Check out the song, "When I'm With You" from the Great Great God CD from Gateway Worship.   About three minutes into the song, many instruments (guitars, bass, keys) play a melody in octaves.  After a couple of statements of that melody, I bring in the glockenspiel to give the passage that sparkling punch that the bells can deliver.

Monday, January 30, 2012

The Shake Tambourine's Old Testament Cousin

King David and his companions were obviously excited about 
bringing the Ark of the Covenant back to Jerusalem.  In the 
procession, a number of instruments are being played 
according to Scripture:
"And David and all the house of Israel played before the 
LORD on all manner of instruments made of fir wood, even on 
harps, and on psalteries, and on timbrels, and on cornets, 
and on cymbals."                               2 Samuel 6:5 KJV
My research indicates that the band for this event may have
included a distant relative to the shake tambourine.
Some versions of the Bible use the word, castanets instead
of cornets (as the above KJV).
"This word (castanet) is incorrectly translated “cornets” in 
the King James Version.  The castanet was probably about 
the same instrument as the Egyptian sistrum…a loop-shaped 
metal frame through which were passed loose rods at the 
ends of which were rings.  The instrument was held by a 
long handle and was rattled during songs and dances." 
Fortune, A.W. "Castanets,"  The International Standard Bible Encyclopedia
edited by James Orr.  Grand Rapids, Michigan: by William D. Eerdmans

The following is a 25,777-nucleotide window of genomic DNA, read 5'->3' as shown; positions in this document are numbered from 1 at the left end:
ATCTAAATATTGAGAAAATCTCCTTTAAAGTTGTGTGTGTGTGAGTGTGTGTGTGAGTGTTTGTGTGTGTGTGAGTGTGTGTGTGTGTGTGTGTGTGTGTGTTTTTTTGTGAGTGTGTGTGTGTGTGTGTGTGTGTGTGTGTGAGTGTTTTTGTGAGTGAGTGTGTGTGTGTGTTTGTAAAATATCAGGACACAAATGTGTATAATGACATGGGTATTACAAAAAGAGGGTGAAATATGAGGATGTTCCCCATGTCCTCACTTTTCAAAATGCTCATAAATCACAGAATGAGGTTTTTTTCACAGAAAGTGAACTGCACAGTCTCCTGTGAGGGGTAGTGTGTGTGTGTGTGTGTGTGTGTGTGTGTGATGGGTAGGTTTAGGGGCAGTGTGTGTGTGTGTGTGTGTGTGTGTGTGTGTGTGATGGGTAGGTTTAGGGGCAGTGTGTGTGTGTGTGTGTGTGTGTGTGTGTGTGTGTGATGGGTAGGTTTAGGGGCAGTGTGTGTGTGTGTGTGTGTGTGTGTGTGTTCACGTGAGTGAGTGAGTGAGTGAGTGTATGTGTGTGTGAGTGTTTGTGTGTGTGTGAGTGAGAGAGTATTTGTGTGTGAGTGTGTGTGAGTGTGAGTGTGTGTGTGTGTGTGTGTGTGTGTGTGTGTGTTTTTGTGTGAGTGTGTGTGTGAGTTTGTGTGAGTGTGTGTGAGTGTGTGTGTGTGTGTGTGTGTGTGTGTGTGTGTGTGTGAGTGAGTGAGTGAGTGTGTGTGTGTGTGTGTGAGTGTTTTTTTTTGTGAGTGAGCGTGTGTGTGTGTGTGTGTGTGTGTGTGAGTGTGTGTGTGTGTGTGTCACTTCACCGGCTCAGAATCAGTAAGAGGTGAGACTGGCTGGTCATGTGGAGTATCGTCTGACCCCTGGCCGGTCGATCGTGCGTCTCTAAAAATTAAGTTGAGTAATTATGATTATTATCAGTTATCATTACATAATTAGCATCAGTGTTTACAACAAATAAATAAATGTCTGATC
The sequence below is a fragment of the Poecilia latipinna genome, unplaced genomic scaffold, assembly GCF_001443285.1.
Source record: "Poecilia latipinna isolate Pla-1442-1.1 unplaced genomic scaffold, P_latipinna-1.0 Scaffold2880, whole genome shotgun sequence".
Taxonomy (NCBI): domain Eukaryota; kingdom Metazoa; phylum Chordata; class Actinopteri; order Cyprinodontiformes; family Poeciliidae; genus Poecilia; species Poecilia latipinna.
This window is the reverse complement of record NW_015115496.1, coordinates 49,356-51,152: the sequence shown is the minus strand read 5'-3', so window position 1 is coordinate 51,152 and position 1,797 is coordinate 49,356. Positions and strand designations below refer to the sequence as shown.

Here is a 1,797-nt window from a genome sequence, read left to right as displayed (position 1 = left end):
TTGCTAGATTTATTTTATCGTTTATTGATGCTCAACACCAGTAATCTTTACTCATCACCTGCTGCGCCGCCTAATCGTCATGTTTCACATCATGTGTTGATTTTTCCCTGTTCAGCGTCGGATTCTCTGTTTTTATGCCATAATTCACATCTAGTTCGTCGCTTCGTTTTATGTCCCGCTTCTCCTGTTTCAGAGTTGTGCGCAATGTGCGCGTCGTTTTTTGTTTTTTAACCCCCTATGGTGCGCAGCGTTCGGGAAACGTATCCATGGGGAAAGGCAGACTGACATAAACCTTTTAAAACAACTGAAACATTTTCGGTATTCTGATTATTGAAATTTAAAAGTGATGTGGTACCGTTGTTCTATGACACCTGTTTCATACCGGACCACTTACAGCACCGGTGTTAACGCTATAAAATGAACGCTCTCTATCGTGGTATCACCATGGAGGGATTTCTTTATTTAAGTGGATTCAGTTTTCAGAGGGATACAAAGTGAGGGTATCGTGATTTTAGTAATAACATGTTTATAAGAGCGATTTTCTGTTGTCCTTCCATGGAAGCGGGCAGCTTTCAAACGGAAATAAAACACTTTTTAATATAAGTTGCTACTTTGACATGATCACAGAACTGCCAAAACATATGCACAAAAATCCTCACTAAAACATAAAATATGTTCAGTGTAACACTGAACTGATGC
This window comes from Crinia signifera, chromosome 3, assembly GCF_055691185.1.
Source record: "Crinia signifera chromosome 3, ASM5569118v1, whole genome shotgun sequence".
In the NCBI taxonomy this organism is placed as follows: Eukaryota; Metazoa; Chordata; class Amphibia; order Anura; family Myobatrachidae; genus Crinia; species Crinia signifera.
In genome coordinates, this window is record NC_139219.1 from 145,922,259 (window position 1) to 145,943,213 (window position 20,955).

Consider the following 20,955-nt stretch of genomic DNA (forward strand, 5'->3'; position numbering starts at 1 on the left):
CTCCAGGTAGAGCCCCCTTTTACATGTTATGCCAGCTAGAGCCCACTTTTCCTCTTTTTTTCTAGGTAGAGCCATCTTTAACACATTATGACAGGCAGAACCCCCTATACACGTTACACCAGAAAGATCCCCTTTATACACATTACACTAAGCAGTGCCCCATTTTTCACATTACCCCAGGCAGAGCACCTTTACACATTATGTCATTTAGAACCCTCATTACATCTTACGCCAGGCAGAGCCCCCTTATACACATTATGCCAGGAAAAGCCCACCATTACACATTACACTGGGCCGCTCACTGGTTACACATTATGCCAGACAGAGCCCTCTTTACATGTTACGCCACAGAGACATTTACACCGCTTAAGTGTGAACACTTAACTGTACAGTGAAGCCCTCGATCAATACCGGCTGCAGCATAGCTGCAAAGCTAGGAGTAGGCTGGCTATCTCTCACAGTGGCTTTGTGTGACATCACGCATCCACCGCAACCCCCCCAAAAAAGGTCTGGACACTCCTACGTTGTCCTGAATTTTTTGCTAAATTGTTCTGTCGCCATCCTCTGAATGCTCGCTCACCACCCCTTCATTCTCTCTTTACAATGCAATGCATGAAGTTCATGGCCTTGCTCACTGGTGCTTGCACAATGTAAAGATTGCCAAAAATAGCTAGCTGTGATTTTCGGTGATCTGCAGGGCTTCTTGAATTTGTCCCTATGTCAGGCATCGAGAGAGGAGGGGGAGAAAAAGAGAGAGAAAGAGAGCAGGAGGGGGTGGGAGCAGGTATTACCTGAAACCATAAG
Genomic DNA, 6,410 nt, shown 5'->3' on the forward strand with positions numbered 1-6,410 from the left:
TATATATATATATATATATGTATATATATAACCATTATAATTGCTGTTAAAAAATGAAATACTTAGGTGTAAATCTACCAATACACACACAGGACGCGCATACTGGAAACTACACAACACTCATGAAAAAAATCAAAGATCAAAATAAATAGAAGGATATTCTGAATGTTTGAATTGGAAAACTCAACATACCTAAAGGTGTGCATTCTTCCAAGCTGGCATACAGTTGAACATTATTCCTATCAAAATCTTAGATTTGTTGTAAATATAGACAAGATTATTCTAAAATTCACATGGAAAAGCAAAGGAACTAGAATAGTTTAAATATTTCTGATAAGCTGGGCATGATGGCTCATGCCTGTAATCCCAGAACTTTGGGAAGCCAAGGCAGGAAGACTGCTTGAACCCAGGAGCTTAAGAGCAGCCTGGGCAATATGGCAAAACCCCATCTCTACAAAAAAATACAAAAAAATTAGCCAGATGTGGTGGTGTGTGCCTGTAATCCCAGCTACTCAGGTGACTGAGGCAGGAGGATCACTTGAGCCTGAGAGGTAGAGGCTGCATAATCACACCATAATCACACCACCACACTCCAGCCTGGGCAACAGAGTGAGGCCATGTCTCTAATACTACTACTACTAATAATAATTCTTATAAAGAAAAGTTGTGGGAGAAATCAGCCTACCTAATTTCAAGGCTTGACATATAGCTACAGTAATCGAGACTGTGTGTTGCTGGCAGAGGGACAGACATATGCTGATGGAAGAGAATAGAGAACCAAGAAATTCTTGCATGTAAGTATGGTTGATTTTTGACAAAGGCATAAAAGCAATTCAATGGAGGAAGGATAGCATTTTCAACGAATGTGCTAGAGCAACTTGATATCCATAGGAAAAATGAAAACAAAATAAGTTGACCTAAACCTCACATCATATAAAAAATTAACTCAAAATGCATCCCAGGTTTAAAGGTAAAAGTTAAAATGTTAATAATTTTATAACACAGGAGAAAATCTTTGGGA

Publishing, 1939
The sistrum seems to be a Biblical percussion instrument
with a sound and playing technique that resembles the shake

Tuesday, January 17, 2012

Which Backbeat To Play?

...2 or 4?

Doubling the snare drum back beat with a single strike on the tambourine is quite common and can give some variety to the groove. I usually choose one backbeat or the other; seldom do I play both 2 and 4. Less tedium and greater variety occurs when the snare drum is heard alone on one of the beats and the doubled sound on the other. Sometimes my choice is arbitrary but often I make a studied decision based on the lyrics of the song.

Listen to the phrasing of the lyrics and you will often find less vocal activity around either beat 2 or beat 4. Playing on that back beat allows the tambourine’s tone color to do its job without competing with the vocals.

Both lyric and tambourine get their space.

Monday, January 16, 2012

Percussion How To Series

My video series, Percussion How To is on the web.   Check out these short video tutorials at either or .

Here's a sample:

Monday, January 9, 2012

January Set Up of the Month

Percussion For Worship featured an interview with Len Barnett (percussionist with Daystar Television) back in November 2011.
Check out the arrangement of gear for his work on Celebration.

I want to jump into the photo and start improvising!

Thursday, January 5, 2012

Alt Rock Cajon

This Alt Rock Groove for cajon was inspired by the drum set version found on Carl Albrecht's DVD Drum Grooves for Worship.
See Posting December 13, 2011

The notes in parentheses are ghosted (played very lightly).  
Bottom space in cajon staff is the bass tone (center) and top space is the slap tone (corner).

Wednesday, January 4, 2012

Percussion For Worship Tribe

It's exciting to see how many page views that Percussion For Worship has received since the launch in 2010.   It is my desire that this blog brings you information and inspiration for your ministry (whether you are a percussionist, worship leader, producer, songwriter, or just interested in percussion).

How about your ideas?  What do you want to see in upcoming posts?  Do you want to be a guest writer?  How about sending in a photo of your set up? 

Please send your suggestions to me at or post in the comments section on the blog.

Be a part of the Percussion For Worship tribe !